Animi, the title of the new Berthold records album from Israel-born, Paris-based saxophonist Shauli Einav, derives from a Latin word signifying what we might call soul, life force, mettle or heart. It’s an apt descriptor for Einav’s profoundly expressive music, which ranges from heartrending to exhilarating, and for the deeply empathetic rapport that defines his quintet.
But Animi could also refer to the courage required of so many gifted rising jazz musicians who must inevitably choose between two paths: the inspiring but often hardscrabble existence of a fulltime artist; or the cushier yet far less compelling environs of a working life in education. Einav faced that predicament in 2017, when a renowned institution in South Korea offered the saxophonist a comfortable long-term position. After receiving the offer, he contemplated it and then played a gig; between the thrill of performance and the warmth of musicianly camaraderie, Einav felt reborn as a player and composer. He picked the music and hasn’t looked back.
Upon hearing Animi, jazz fans will be thankful for his decision. Throughout, Einav’s improvising, writing and bandleading reveal a fresh voice working in jazz’s edgy, modern mainstream. His language is fiercely personal, built upon influences that demonstrate both exceptional taste and a willingness to look toward the margins of jazz’s well-trodden history. In his playing you’ll hear underrated heroes like Harold Land, Lucky Thompson, Charlie Rouse, Booker Ervin and Arnie Lawrence, the lattermost “an important, pivotal figure” Einav studied with in Jerusalem.
His signature approach to composing and arranging is culled from diverse sources, including the modal explorations of George Russell; the bracing close voicings that Jason Lindner employed in his powerful big band; and the polyrhythmic wizardry of bassist Avishai Cohen, or, as Einav puts it, “the illusion that he gives to rhythm. You can sing it and you can dance it, but you can never guess the meter.” But more than anything, Animi’s vocabulary seems to harken back to the inside/outside aesthetic of Blue Note Records during its heady mid-to-late-’60s period, evoking classic LPs like Eric Dolphy’s Out to Lunch!, Bobby Hutcherson’s Components, Grachan Moncur III’s Evolution and Andrew Hill’s Point of Departure — adventurous albums on which jazz tradition and innovation are held in perfect balance.
In addition to Einav on tenor and soprano saxophones, Animi features the leader’s longtime collaborator Andy Hunter, a trombonist whose credits include the Mingus Big Band and Snarky Puppy, and who is currently a staple of the acclaimed WDR Big Band; vibraphonist Tim Collins, whose own recordings have featured luminaries like Charlie Hunter, Ingrid Jensen and Aaron Parks; Israel’s Yoni Zelnik, the most trusted bassist on the Parisian scene and a go-to anchor for trumpeter Avishai Cohen; and the celebrated young rhythmist Guilhem Flouzat, the result of Einav’s quest to find “a French drummer that would sound like New York,” he says, chuckling.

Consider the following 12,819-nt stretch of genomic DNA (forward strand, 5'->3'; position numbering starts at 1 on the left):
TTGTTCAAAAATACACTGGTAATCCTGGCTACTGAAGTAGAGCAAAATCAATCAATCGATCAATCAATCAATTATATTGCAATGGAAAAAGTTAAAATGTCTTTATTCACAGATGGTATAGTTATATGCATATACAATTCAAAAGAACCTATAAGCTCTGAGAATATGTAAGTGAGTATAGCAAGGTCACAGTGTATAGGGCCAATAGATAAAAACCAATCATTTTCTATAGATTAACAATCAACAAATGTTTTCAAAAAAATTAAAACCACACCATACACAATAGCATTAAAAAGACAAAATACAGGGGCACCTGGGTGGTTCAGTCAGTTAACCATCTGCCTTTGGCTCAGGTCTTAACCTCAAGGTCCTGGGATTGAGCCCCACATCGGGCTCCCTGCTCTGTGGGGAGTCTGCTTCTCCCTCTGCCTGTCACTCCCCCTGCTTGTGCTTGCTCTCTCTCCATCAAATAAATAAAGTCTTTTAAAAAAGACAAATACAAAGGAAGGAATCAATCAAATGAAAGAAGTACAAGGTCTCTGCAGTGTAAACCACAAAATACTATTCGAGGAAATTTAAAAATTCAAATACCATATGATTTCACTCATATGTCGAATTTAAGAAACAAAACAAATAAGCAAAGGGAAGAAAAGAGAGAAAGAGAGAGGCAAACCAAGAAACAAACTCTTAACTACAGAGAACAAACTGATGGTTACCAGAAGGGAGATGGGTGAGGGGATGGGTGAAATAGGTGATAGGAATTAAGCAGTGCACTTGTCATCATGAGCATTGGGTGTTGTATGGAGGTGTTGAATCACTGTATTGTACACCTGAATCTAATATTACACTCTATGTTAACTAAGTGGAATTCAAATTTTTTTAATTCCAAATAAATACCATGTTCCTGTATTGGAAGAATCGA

It’s an ideal unit — nimble, versatile, responsive — to tackle such dynamic repertoire. Animi storms out the gate via the “alarm call”, to borrow Einav’s phrase, that is “Premonition.” With sax, vibes and trombone rollicking through the urgent theme, it’s easy to hear why Einav was attracted to this band format; he feels like he’s arranging for four or five horns — “a little big band,” he says — but with “a sonority that isn’t overwhelming and gives you a lot of options.” Dodo takes its changes from Lucky Thompson’s Slam’s Mishap, and its melody comes from an improvisation that Dodo Marmarosa recorded on Thompson’s tune in the 1940s.
Other highlights include Hasela Ha’adom, Einav’s gorgeously lyrical take on an Israeli pop standard of sorts; a story-song once deemed controversial, it fictionalizes an old rite of passage that saw young men risk their lives to journey from Israel to Petra, Jordan, and back. One Step Up spotlights a guest, the brilliant oud player Fayçal Salhi, and allows Einav to utilize a timbre that was ubiquitous throughout his upbringing in Israel. Kumzits too alludes to Einav’s youth, with a melody redolent of Israeli folk. Circadian Mishap, a tune rooted in a composition by Walt Weiskopf, Einav’s mentor at the Eastman School of Music, cleverly nods to the sleep deprivation that comes with parenthood. Healer Sue is the saxophonist’s heartfelt tribute to Susan Presberg-Greene, a friend and academic whose family looked after Einav during his time at Eastman in Rochester, N.Y. Her father held regular jam sessions that allowed Einav to learn the American Songbook from players who grew up with its gems. “They knew all the words,” Einav remembers, still impressed. “You would play a ballad and you would hear five guys singing along.”
“Shauli has put together a very interesting recording,” says the saxophonist, educator and NEA Jazz Master Dave Liebman. “[It’s] challenging but accessible, [and] performed by a wonderful band of young and talented artists.”